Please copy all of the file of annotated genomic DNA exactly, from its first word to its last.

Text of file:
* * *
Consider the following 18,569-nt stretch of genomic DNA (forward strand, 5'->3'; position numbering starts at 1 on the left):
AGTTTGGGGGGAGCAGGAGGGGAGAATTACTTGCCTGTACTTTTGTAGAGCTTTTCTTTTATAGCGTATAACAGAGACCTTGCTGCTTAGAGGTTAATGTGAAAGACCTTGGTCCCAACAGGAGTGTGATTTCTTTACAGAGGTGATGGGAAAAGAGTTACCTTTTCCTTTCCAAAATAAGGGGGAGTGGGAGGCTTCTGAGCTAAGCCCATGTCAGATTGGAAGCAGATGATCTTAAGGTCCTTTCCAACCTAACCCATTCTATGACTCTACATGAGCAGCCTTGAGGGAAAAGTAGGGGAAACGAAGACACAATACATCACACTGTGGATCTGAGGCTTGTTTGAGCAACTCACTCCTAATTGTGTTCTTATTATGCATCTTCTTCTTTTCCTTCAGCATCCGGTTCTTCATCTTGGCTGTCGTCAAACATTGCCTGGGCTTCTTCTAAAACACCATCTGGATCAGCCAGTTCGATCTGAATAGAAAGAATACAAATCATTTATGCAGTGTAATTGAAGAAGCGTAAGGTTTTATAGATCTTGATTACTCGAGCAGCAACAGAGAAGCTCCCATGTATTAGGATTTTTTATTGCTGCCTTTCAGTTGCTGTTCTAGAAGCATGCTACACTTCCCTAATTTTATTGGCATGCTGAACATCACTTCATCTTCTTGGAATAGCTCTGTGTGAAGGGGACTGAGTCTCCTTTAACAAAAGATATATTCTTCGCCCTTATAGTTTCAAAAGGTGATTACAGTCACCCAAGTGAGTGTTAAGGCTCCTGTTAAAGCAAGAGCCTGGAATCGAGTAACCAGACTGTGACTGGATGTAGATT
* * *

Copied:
Consider the following 18,569-nt stretch of genomic DNA (forward strand, 5'->3'; position numbering starts at 1 on the left):
AGTTTGGGGGGAGCAGGAGGGGAGAATTACTTGCCTGTACTTTTGTAGAGCTTTTCTTTTATAGCGTATAACAGAGACCTTGCTGCTTAGAGGTTAATGTGAAAGACCTTGGTCCCAACAGGAGTGTGATTTCTTTACAGAGGTGATGGGAAAAGAGTTACCTTTTCCTTTCCAAAATAAGGGGGAGTGGGAGGCTTCTGAGCTAAGCCCATGTCAGATTGGAAGCAGATGATCTTAAGGTCCTTTCCAACCTAACCCATTCTATGACTCTACATGAGCAGCCTTGAGGGAAAAGTAGGGGAAACGAAGACACAATACATCACACTGTGGATCTGAGGCTTGTTTGAGCAACTCACTCCTAATTGTGTTCTTATTATGCATCTTCTTCTTTTCCTTCAGCATCCGGTTCTTCATCTTGGCTGTCGTCAAACATTGCCTGGGCTTCTTCTAAAACACCATCTGGATCAGCCAGTTCGATCTGAATAGAAAGAATACAAATCATTTATGCAGTGTAATTGAAGAAGCGTAAGGTTTTATAGATCTTGATTACTCGAGCAGCAACAGAGAAGCTCCCATGTATTAGGATTTTTTATTGCTGCCTTTCAGTTGCTGTTCTAGAAGCATGCTACACTTCCCTAATTTTATTGGCATGCTGAACATCACTTCATCTTCTTGGAATAGCTCTGTGTGAAGGGGACTGAGTCTCCTTTAACAAAAGATATATTCTTCGCCCTTATAGTTTCAAAAGGTGATTACAGTCACCCAAGTGAGTGTTAAGGCTCCTGTTAAAGCAAGAGCCTGGAATCGAGTAACCAGACTGTGACTGGATGTAGATT